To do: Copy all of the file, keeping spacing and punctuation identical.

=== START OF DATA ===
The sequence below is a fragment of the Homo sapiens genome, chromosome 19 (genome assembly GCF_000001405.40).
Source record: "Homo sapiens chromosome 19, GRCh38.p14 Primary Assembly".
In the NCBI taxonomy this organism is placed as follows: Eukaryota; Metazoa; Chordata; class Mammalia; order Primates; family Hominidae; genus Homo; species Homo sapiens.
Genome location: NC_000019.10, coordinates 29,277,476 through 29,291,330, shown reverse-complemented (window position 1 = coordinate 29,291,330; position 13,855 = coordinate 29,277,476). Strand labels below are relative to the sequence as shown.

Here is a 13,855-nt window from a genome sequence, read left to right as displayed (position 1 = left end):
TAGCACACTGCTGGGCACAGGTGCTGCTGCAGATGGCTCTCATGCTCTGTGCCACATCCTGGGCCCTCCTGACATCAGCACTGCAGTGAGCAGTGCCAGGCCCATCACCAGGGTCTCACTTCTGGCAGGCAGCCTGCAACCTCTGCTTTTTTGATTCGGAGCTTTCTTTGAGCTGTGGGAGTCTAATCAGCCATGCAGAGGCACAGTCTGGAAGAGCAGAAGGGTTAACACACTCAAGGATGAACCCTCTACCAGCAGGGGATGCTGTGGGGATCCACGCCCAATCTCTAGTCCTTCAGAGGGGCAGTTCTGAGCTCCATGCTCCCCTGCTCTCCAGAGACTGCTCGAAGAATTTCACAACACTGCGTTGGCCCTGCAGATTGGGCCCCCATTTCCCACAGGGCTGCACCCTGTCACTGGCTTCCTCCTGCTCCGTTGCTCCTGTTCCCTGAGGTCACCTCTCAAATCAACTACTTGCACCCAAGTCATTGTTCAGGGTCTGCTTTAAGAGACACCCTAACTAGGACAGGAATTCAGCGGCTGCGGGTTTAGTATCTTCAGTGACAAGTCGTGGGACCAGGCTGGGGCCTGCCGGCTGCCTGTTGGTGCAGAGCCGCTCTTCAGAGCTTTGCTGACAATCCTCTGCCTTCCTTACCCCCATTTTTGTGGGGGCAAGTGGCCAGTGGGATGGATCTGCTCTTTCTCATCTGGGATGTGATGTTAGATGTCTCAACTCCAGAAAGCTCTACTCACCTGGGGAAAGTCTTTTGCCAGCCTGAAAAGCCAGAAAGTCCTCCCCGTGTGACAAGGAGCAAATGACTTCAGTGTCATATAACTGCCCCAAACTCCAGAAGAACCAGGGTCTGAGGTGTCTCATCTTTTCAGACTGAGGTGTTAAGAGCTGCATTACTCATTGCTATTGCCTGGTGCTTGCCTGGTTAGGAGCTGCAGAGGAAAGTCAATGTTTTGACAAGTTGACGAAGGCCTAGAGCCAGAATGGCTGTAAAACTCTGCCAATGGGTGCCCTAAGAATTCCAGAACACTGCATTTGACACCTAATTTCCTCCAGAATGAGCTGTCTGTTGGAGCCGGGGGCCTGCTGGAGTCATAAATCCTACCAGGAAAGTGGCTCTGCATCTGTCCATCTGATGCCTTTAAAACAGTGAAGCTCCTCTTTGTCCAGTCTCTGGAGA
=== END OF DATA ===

The sequence below is a fragment of the Homo sapiens genome, chromosome 19 (genome assembly GCF_000001405.40).
Source record: "Homo sapiens chromosome 19, GRCh38.p14 Primary Assembly".
In the NCBI taxonomy this organism is placed as follows: Eukaryota; Metazoa; Chordata; class Mammalia; order Primates; family Hominidae; genus Homo; species Homo sapiens.
Genome location: NC_000019.10, coordinates 29,277,476 through 29,291,330, shown reverse-complemented (window position 1 = coordinate 29,291,330; position 13,855 = coordinate 29,277,476). Strand labels below are relative to the sequence as shown.

Here is a 13,855-nt window from a genome sequence, read left to right as displayed (position 1 = left end):
TAGCACACTGCTGGGCACAGGTGCTGCTGCAGATGGCTCTCATGCTCTGTGCCACATCCTGGGCCCTCCTGACATCAGCACTGCAGTGAGCAGTGCCAGGCCCATCACCAGGGTCTCACTTCTGGCAGGCAGCCTGCAACCTCTGCTTTTTTGATTCGGAGCTTTCTTTGAGCTGTGGGAGTCTAATCAGCCATGCAGAGGCACAGTCTGGAAGAGCAGAAGGGTTAACACACTCAAGGATGAACCCTCTACCAGCAGGGGATGCTGTGGGGATCCACGCCCAATCTCTAGTCCTTCAGAGGGGCAGTTCTGAGCTCCATGCTCCCCTGCTCTCCAGAGACTGCTCGAAGAATTTCACAACACTGCGTTGGCCCTGCAGATTGGGCCCCCATTTCCCACAGGGCTGCACCCTGTCACTGGCTTCCTCCTGCTCCGTTGCTCCTGTTCCCTGAGGTCACCTCTCAAATCAACTACTTGCACCCAAGTCATTGTTCAGGGTCTGCTTTAAGAGACACCCTAACTAGGACAGGAATTCAGCGGCTGCGGGTTTAGTATCTTCAGTGACAAGTCGTGGGACCAGGCTGGGGCCTGCCGGCTGCCTGTTGGTGCAGAGCCGCTCTTCAGAGCTTTGCTGACAATCCTCTGCCTTCCTTACCCCCATTTTTGTGGGGGCAAGTGGCCAGTGGGATGGATCTGCTCTTTCTCATCTGGGATGTGATGTTAGATGTCTCAACTCCAGAAAGCTCTACTCACCTGGGGAAAGTCTTTTGCCAGCCTGAAAAGCCAGAAAGTCCTCCCCGTGTGACAAGGAGCAAATGACTTCAGTGTCATATAACTGCCCCAAACTCCAGAAGAACCAGGGTCTGAGGTGTCTCATCTTTTCAGACTGAGGTGTTAAGAGCTGCATTACTCATTGCTATTGCCTGGTGCTTGCCTGGTTAGGAGCTGCAGAGGAAAGTCAATGTTTTGACAAGTTGACGAAGGCCTAGAGCCAGAATGGCTGTAAAACTCTGCCAATGGGTGCCCTAAGAATTCCAGAACACTGCATTTGACACCTAATTTCCTCCAGAATGAGCTGTCTGTTGGAGCCGGGGGCCTGCTGGAGTCATAAATCCTACCAGGAAAGTGGCTCTGCATCTGTCCATCTGATGCCTTTAAAACAGTGAAGCTCCTCTTTGTCCAGTCTCTGGAGA